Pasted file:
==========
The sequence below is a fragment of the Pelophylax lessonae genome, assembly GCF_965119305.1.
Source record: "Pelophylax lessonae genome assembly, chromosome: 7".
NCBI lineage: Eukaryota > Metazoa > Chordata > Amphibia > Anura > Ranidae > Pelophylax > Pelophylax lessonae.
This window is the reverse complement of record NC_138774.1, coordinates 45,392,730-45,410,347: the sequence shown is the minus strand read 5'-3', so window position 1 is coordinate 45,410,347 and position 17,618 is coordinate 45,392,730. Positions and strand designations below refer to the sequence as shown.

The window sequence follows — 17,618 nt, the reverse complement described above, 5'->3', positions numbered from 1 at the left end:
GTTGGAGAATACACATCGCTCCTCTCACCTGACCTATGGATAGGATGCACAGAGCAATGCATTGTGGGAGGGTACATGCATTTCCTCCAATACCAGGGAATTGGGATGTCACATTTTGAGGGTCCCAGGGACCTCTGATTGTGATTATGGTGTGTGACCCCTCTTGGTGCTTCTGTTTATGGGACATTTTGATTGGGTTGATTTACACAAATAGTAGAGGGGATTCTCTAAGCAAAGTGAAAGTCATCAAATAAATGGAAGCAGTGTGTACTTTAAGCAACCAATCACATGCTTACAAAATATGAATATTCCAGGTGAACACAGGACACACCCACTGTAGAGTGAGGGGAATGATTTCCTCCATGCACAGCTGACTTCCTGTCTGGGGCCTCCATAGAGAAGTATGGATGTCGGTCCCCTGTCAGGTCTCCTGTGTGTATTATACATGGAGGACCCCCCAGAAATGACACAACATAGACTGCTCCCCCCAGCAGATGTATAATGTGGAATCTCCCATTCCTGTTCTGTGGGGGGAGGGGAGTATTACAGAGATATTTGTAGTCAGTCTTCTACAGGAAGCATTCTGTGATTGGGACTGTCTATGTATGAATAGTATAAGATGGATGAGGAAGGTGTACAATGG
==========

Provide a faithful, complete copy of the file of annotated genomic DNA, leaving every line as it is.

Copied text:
The sequence below is a fragment of the Pelophylax lessonae genome, assembly GCF_965119305.1.
Source record: "Pelophylax lessonae genome assembly, chromosome: 7".
NCBI lineage: Eukaryota > Metazoa > Chordata > Amphibia > Anura > Ranidae > Pelophylax > Pelophylax lessonae.
This window is the reverse complement of record NC_138774.1, coordinates 45,392,730-45,410,347: the sequence shown is the minus strand read 5'-3', so window position 1 is coordinate 45,410,347 and position 17,618 is coordinate 45,392,730. Positions and strand designations below refer to the sequence as shown.

The window sequence follows — 17,618 nt, the reverse complement described above, 5'->3', positions numbered from 1 at the left end:
GTTGGAGAATACACATCGCTCCTCTCACCTGACCTATGGATAGGATGCACAGAGCAATGCATTGTGGGAGGGTACATGCATTTCCTCCAATACCAGGGAATTGGGATGTCACATTTTGAGGGTCCCAGGGACCTCTGATTGTGATTATGGTGTGTGACCCCTCTTGGTGCTTCTGTTTATGGGACATTTTGATTGGGTTGATTTACACAAATAGTAGAGGGGATTCTCTAAGCAAAGTGAAAGTCATCAAATAAATGGAAGCAGTGTGTACTTTAAGCAACCAATCACATGCTTACAAAATATGAATATTCCAGGTGAACACAGGACACACCCACTGTAGAGTGAGGGGAATGATTTCCTCCATGCACAGCTGACTTCCTGTCTGGGGCCTCCATAGAGAAGTATGGATGTCGGTCCCCTGTCAGGTCTCCTGTGTGTATTATACATGGAGGACCCCCCAGAAATGACACAACATAGACTGCTCCCCCCAGCAGATGTATAATGTGGAATCTCCCATTCCTGTTCTGTGGGGGGAGGGGAGTATTACAGAGATATTTGTAGTCAGTCTTCTACAGGAAGCATTCTGTGATTGGGACTGTCTATGTATGAATAGTATAAGATGGATGAGGAAGGTGTACAATGG